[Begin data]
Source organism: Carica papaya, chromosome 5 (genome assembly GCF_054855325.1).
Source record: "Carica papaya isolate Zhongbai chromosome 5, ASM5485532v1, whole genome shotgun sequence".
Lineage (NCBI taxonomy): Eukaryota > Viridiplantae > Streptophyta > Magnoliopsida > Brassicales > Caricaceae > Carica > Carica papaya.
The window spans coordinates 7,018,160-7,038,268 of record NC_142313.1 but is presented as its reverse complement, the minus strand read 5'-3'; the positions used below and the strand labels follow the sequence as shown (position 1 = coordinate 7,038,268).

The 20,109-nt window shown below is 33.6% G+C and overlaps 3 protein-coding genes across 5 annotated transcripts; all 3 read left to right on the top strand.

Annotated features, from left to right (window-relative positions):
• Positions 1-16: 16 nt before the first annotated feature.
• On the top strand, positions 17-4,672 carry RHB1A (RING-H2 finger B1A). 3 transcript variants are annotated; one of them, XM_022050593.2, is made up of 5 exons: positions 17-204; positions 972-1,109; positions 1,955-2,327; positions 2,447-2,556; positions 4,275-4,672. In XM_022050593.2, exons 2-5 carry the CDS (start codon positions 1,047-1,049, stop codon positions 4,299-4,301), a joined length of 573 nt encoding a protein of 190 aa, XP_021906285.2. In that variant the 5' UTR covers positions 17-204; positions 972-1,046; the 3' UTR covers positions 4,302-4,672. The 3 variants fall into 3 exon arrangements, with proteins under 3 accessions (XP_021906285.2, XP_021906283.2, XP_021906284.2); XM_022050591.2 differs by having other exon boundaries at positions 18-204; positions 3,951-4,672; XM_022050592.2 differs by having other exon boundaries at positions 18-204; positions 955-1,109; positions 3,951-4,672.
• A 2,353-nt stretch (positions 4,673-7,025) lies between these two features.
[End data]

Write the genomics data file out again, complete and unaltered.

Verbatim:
Source organism: Carica papaya, chromosome 5 (genome assembly GCF_054855325.1).
Source record: "Carica papaya isolate Zhongbai chromosome 5, ASM5485532v1, whole genome shotgun sequence".
Lineage (NCBI taxonomy): Eukaryota > Viridiplantae > Streptophyta > Magnoliopsida > Brassicales > Caricaceae > Carica > Carica papaya.
The window spans coordinates 7,018,160-7,038,268 of record NC_142313.1 but is presented as its reverse complement, the minus strand read 5'-3'; the positions used below and the strand labels follow the sequence as shown (position 1 = coordinate 7,038,268).

The 20,109-nt window shown below is 33.6% G+C and overlaps 3 protein-coding genes across 5 annotated transcripts; all 3 read left to right on the top strand.

Annotated features, from left to right (window-relative positions):
• Positions 1-16: 16 nt before the first annotated feature.
• On the top strand, positions 17-4,672 carry RHB1A (RING-H2 finger B1A). 3 transcript variants are annotated; one of them, XM_022050593.2, is made up of 5 exons: positions 17-204; positions 972-1,109; positions 1,955-2,327; positions 2,447-2,556; positions 4,275-4,672. In XM_022050593.2, exons 2-5 carry the CDS (start codon positions 1,047-1,049, stop codon positions 4,299-4,301), a joined length of 573 nt encoding a protein of 190 aa, XP_021906285.2. In that variant the 5' UTR covers positions 17-204; positions 972-1,046; the 3' UTR covers positions 4,302-4,672. The 3 variants fall into 3 exon arrangements, with proteins under 3 accessions (XP_021906285.2, XP_021906283.2, XP_021906284.2); XM_022050591.2 differs by having other exon boundaries at positions 18-204; positions 3,951-4,672; XM_022050592.2 differs by having other exon boundaries at positions 18-204; positions 955-1,109; positions 3,951-4,672.
• A 2,353-nt stretch (positions 4,673-7,025) lies between these two features.